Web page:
Sunday, 12 March 2006

Cormac Millar, The Grounds (Penguin, 2006)


First of all, I feel it is only fair to say that I know Cormac Millar. He teaches Italian, as Cormac Ó Cuilleanáin, at Trinity College Dublin, where, for his sins, he taught me. He is a man of uncommon erudition, of intellectual humanism, and wicked generous wit. I say this because these are attributes that glitter and coruscate throughout The Grounds, his second novel. Millar has certainly raised his game from the first - very enjoyable - novel, An Irish Solution (Penguin, 2005), and the prose has levelled off at a cruising altitude that is both satisfying and challenging. The book just sparkles, it really does; this short review can not do justice to this complex and exciting work.

Séamus Joyce returns to his alma mater, King's College Dublin, to report back to an American university consortium on its suitability for investment. The academics, for a host of different reasons, all look on Joyce with suspicion and alarm. Things get sticky when the college president is found murdered and it looks like he himself is being framed for the delitto. What does it have to do with the painful and seemingly pointless changes being proposed for the venerable institution? And what has happened to a senior historian, whose research assistant's body was found washed up? Can all these deaths be related? But how? We meet a host of academic types who all expend vast energy sniping at each other in a wildy enjoyable manner. There is a property developer who has virtually bought the campus and is busily building apartments everywhere, and there is Séamus's ex-girlfriend, now a junior academic at King's, who is behaving oddly and doesn't have a permanent job! All is not as it appears, even at second glance, at King's College.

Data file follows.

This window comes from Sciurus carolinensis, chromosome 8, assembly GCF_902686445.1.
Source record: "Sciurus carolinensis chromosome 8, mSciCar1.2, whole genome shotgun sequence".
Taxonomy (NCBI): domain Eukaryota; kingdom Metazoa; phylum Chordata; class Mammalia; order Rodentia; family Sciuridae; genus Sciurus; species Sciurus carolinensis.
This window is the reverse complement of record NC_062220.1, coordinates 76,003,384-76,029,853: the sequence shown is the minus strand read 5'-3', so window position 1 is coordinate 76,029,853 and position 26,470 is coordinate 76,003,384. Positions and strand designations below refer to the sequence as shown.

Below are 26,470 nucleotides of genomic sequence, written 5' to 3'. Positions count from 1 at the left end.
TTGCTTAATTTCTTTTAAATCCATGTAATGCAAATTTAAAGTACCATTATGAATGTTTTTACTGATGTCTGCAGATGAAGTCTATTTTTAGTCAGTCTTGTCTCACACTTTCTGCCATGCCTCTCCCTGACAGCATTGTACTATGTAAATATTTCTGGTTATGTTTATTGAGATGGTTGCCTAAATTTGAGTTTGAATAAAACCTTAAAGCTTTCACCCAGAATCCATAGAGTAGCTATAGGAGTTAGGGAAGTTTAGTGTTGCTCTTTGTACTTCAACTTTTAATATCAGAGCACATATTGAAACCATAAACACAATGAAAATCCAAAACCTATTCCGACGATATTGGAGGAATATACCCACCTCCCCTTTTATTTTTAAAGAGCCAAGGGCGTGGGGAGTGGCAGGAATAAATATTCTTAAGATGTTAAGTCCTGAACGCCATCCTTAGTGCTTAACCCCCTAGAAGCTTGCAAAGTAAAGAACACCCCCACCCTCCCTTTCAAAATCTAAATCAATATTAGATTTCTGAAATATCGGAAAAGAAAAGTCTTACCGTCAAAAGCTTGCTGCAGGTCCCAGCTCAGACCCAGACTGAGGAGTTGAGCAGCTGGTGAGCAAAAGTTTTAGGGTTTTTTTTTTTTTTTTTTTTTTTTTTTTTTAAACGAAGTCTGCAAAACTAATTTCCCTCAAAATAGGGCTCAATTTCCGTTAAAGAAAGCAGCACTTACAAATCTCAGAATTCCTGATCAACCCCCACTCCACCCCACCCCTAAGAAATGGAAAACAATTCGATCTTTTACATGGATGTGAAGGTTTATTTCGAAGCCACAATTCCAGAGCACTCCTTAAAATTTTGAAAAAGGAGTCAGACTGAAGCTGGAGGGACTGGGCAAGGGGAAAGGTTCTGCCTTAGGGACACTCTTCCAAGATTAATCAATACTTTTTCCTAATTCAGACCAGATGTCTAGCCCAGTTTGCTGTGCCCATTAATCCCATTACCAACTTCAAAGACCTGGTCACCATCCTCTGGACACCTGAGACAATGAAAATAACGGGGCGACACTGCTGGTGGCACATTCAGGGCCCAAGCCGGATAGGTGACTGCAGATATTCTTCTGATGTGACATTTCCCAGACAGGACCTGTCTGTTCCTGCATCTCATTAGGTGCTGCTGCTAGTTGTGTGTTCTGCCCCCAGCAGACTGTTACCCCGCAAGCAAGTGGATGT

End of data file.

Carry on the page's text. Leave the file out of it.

Cormac Millar's mother was the distinguished Irish writer Eilís Dillon, and the mise-en-scène of The Grounds is drawn from her 1956 novel Death in the Quadrangle (Faber). As such we are dealing with no ordinary crime novel, but rather a complex, intertextual and extratextual, literary work. This dimension only adds to the internal literary complexity of the book. And of course while the author assures us in a note at the end of the novel that this is not a roman à clef, one cannot resist wondering just how resonant it is with current business plans to keep Trinity College floating with its head just above water. Humanism does not fit well into business plans, it doesn't have a heading of its own, it cannot be poked and prodded, and it cannot be patented. It just won't do.

Sit back and enjoy this funny and clever novel from a powerful new voice in Irish crime fiction. You won't regret it.

5 comments:

darragh said...

Ok, I'm sold!

hesitant hack said...

I'm waiting for the series of chick lit novels by Corinna Lonergan myself.

Miglior acque said...

That's very bold!!

Tracker knacker said...

I'm going to hear this chap speak on saturday next about crime writing - should be good.

Miglior acque said...

You'll enjoy it Tracker Knacker; post back and let me know how it went. You read the book/s?

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